As your treatments progress, you will become more familiar with the routine.
The treatment delivered each day is the same, even if the time it takes is different.
If you have any questions or concerns, especially about side effects or how you’re feeling emotionally, please let your care team know. They are there to make sure you feel comfortable during your treatments.
Your On-Treatment Visit (OTV)
What is an “on-treatment” visit (OTV)?
Your radiation oncologist and other members of your care team will check in with you every week during one of your regularly scheduled treatment sessions. This is called an “on-treatment visit” (OTV).
This visit will take place either before or after your treatment.
At the OTV, you’ll meet with your radiation oncologist and a nurse to review your treatment, how it is going, and how you are feeling. This is a great time to discuss how to manage any side effects that you may be experiencing.
Preparing for your OTV
Stanford Health Care’s visitor policyis in place to keep our patients and staff as safe as possible during the COVID-19 pandemic. Ask a member of your care team about our current policy to find out if a friend or loved one can be with you during your OTV visit.
On your OTV days, you will need to plan to add about 30-45 minutes to your regularly scheduled treatment session.
What to Expect During an OTV
Meeting with Your Care Team
Your radiation therapist will take you to the nursing area, where a nurse or medical assistant will take your vital signs (temperature and blood pressure) and weight.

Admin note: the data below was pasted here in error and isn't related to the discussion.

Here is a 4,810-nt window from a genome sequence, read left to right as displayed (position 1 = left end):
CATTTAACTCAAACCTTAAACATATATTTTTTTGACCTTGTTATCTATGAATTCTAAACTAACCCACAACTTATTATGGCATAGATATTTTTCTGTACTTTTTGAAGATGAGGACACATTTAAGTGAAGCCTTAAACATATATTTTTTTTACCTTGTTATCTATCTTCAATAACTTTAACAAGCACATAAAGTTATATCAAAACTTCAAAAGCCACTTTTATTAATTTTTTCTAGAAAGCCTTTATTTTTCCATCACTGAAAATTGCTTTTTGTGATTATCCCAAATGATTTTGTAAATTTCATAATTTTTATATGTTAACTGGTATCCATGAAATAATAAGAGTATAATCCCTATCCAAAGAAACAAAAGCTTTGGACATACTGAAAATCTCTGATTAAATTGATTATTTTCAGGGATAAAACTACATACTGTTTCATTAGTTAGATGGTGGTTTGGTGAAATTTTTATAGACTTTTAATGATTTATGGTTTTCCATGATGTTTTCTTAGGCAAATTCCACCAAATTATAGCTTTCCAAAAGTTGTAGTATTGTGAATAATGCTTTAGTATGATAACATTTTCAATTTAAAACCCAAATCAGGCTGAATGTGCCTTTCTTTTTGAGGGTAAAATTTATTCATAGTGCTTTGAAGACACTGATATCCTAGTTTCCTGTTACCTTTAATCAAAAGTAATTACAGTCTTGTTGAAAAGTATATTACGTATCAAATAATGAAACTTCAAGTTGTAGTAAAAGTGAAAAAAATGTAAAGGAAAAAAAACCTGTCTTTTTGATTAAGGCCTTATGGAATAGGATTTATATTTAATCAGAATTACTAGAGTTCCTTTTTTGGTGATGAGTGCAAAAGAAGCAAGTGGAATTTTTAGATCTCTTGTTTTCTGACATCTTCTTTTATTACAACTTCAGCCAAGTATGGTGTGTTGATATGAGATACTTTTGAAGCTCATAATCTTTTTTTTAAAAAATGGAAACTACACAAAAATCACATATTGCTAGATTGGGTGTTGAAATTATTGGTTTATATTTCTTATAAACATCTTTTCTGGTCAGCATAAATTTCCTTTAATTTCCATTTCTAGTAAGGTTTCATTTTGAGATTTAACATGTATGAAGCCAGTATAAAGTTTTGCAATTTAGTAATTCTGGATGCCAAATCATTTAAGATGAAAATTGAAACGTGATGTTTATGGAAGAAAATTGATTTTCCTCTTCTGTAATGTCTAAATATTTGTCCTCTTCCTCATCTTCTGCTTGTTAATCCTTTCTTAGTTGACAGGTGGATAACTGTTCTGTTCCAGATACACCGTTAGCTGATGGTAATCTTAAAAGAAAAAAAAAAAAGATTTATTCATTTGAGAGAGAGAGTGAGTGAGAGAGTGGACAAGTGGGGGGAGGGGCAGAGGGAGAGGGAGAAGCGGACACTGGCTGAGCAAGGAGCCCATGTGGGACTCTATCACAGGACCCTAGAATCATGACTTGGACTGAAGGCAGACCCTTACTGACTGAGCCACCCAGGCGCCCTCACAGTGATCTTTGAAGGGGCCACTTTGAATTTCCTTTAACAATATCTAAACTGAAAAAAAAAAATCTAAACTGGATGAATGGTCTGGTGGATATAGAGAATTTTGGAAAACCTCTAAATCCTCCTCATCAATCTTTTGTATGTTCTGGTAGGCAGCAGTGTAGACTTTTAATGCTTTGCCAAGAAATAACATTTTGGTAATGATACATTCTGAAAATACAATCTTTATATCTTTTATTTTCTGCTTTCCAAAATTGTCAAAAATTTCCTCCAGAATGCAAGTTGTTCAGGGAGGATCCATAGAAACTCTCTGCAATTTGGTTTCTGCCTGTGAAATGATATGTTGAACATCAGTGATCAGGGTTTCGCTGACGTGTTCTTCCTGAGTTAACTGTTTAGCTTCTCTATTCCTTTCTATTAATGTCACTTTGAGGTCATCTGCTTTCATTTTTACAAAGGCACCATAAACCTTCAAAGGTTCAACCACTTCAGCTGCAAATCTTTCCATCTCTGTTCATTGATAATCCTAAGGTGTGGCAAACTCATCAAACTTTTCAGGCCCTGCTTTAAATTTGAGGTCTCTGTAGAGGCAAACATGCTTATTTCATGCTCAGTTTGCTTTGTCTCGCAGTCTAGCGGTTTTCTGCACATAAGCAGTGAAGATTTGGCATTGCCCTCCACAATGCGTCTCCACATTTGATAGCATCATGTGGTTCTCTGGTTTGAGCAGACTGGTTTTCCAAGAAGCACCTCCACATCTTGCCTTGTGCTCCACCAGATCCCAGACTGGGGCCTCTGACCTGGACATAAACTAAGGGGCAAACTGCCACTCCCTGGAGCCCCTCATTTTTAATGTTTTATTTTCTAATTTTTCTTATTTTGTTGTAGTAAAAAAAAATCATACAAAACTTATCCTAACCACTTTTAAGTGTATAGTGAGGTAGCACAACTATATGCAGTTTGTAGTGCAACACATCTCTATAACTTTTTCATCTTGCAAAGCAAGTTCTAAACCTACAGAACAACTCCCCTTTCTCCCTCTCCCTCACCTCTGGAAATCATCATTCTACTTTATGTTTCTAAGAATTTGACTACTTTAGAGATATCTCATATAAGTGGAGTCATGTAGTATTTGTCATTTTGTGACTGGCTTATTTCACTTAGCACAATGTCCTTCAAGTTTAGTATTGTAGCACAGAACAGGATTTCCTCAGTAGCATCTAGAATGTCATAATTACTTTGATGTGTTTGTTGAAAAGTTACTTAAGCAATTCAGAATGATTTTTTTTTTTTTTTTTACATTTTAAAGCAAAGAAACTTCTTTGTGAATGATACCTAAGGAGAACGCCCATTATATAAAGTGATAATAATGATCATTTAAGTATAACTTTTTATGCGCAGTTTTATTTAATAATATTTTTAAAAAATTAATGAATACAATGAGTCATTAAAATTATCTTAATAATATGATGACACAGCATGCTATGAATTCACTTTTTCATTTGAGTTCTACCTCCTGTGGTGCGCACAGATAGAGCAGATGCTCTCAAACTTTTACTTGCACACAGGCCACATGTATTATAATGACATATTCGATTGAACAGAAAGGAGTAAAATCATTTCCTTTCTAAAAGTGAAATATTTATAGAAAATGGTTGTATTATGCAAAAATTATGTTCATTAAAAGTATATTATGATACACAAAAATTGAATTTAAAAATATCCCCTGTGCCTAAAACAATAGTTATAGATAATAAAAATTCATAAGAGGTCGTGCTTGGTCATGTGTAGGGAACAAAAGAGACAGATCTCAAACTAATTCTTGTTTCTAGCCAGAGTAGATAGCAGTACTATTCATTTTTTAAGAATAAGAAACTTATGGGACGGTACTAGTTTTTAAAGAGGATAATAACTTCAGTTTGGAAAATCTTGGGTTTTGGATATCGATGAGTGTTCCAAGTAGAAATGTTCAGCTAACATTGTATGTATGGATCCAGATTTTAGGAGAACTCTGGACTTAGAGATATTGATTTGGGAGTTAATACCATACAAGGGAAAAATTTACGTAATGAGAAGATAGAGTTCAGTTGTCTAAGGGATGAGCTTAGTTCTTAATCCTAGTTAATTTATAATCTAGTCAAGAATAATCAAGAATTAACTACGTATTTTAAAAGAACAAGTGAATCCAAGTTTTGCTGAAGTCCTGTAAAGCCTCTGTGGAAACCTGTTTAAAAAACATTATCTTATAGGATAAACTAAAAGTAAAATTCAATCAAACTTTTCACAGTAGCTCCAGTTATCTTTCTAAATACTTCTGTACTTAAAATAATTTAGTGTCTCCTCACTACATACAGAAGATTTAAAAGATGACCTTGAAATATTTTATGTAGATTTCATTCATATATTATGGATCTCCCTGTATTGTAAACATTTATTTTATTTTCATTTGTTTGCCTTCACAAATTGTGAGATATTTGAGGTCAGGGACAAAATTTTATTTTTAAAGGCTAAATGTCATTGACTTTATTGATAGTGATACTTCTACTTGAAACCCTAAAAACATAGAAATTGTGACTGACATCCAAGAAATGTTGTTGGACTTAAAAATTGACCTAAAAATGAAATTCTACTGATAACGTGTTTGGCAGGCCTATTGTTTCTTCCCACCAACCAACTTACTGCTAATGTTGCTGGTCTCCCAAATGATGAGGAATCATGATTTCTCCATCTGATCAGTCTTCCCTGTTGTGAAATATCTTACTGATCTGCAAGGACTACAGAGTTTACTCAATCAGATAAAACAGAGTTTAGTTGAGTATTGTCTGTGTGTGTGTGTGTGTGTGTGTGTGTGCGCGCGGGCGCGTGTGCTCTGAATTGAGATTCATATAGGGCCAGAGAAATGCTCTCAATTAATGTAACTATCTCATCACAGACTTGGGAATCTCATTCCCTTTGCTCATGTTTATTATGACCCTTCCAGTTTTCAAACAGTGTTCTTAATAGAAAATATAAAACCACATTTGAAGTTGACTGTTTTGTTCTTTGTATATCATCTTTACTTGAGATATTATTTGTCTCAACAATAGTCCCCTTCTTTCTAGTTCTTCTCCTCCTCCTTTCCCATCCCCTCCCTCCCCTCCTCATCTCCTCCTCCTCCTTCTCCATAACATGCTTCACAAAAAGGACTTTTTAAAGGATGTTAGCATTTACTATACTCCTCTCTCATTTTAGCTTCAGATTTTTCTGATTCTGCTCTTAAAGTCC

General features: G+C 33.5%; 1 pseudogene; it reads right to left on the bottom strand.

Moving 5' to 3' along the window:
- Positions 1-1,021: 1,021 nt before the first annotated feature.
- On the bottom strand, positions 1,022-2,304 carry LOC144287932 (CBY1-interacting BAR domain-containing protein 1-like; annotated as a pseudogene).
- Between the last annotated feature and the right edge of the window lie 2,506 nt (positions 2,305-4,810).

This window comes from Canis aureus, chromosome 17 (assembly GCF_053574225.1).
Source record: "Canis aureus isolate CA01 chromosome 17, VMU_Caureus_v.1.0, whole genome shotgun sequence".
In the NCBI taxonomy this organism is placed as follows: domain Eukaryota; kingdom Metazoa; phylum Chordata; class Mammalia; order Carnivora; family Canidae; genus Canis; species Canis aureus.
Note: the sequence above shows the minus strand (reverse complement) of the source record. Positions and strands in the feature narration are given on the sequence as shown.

You will meet with members of your radiation oncology team to:
review your radiation treatment
manage any side effects you may have
discuss any questions you may have
You may need your blood drawn once or twice a week based upon your treatment and if you are participating in a study.
Getting Support if You Experience Any Problems
If you have any problems or symptoms on another treatment day (not an OTV day) – you can ask the therapist to call the nurse or doctor to see you.
If it is after hours or on a weekend and non-urgent – you can use the MyHealth message system or call the non-urgent phone number you have been given. You will receive a response with 24 hours (business days).
If it is after hours or on a weekend and an urgent matter – call the urgent/emergency number that you were given when you started treatment.
If you have a life-threatening emergency, call 9-1-1
Your Last Day of Treatment
Soon, time will pass and your last of treatment will be here!
People react in different ways. You may want to celebrate this milestone, or let it pass quickly and quietly. Whatever you decide, take a moment to acknowledge the courage and strength it took for you and your loved ones to go through this treatment experience.
Your After-Visit Summary (AVS)
After your last radiation treatment, you’ll meet with a nurse to review your After-Visit Summary.
You will discuss:
How to care for yourself after your radiation treatment
When you should see your doctor next
If you will need any imaging
Skin care after treatment
Information on any side effects that may linger after treatment
If you need to see any of your other doctors
You will also receive a handout of the After-Visit Summary that also includes important contact information.